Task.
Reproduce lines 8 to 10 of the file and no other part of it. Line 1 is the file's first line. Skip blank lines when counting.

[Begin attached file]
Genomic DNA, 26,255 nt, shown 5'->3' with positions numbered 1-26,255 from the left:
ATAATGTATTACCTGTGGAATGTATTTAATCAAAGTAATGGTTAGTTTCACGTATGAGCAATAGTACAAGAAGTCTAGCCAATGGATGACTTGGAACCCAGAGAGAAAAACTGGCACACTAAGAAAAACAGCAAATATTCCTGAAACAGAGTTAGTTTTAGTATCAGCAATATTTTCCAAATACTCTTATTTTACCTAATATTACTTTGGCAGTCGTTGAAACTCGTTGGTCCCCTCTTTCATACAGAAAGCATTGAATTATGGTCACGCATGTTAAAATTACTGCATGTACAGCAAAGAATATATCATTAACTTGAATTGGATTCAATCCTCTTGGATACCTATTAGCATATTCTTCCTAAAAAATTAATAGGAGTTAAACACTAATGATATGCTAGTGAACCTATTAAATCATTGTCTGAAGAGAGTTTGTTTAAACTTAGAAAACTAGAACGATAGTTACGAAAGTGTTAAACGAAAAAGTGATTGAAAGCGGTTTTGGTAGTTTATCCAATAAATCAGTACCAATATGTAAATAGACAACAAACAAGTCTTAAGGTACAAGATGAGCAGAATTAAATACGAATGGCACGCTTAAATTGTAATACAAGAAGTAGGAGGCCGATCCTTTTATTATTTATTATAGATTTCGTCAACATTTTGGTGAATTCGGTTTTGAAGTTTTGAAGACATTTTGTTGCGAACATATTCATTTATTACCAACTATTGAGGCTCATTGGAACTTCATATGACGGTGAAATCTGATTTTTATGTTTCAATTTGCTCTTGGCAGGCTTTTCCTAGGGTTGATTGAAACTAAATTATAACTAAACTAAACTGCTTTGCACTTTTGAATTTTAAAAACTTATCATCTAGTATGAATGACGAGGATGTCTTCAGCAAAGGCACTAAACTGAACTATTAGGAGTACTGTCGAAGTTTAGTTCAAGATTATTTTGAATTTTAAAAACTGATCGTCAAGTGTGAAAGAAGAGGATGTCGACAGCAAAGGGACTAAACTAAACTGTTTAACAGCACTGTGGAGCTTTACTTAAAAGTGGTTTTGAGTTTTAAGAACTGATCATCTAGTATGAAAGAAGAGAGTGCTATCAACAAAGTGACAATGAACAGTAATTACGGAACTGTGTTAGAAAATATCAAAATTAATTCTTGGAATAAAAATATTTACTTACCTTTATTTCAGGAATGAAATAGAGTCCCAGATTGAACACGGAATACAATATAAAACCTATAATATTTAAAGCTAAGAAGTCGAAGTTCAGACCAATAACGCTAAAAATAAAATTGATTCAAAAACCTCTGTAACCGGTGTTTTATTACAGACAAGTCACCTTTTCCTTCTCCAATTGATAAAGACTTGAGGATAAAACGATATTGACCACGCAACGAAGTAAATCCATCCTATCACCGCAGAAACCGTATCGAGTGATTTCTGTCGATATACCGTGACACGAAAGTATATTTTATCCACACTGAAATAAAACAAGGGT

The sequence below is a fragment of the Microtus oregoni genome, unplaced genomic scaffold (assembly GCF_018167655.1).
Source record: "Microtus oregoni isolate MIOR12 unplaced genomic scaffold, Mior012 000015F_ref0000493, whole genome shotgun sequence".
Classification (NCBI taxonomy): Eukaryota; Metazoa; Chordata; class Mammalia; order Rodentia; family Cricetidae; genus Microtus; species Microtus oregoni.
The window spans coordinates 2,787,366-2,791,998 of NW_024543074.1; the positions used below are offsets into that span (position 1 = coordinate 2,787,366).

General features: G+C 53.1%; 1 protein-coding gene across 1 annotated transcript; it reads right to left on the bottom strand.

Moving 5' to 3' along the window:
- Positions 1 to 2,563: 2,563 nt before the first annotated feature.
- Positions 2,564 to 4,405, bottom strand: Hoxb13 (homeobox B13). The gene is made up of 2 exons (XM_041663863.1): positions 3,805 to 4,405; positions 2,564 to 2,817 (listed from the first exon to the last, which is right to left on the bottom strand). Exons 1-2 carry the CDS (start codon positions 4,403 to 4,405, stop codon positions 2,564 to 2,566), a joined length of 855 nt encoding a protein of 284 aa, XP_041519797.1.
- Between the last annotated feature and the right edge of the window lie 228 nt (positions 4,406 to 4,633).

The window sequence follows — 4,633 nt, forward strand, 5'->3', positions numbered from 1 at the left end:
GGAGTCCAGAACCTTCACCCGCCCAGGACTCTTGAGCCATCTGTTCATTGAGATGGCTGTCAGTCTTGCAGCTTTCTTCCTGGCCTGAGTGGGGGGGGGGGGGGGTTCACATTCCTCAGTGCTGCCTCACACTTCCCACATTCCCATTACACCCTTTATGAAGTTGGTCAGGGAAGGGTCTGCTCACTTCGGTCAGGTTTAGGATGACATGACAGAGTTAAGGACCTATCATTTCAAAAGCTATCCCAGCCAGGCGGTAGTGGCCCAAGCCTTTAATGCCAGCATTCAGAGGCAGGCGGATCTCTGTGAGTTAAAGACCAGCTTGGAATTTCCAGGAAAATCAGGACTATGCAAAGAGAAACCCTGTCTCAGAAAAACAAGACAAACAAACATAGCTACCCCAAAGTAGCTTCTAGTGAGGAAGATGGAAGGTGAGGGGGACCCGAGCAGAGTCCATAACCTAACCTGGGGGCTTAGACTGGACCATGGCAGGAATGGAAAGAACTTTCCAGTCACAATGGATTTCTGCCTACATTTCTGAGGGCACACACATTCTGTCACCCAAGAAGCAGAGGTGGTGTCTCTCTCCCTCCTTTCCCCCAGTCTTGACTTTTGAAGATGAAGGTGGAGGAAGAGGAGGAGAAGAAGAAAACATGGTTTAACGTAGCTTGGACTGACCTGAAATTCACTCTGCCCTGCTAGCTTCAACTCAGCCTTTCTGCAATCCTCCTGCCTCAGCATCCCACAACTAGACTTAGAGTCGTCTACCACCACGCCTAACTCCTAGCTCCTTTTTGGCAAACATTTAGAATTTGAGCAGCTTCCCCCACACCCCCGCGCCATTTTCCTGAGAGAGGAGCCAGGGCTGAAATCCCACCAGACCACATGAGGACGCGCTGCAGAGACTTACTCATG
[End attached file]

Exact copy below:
Moving 5' to 3' along the window:
- Positions 1 to 2,563: 2,563 nt before the first annotated feature.
- Positions 2,564 to 4,405, bottom strand: Hoxb13 (homeobox B13). The gene is made up of 2 exons (XM_041663863.1): positions 3,805 to 4,405; positions 2,564 to 2,817 (listed from the first exon to the last, which is right to left on the bottom strand). Exons 1-2 carry the CDS (start codon positions 4,403 to 4,405, stop codon positions 2,564 to 2,566), a joined length of 855 nt encoding a protein of 284 aa, XP_041519797.1.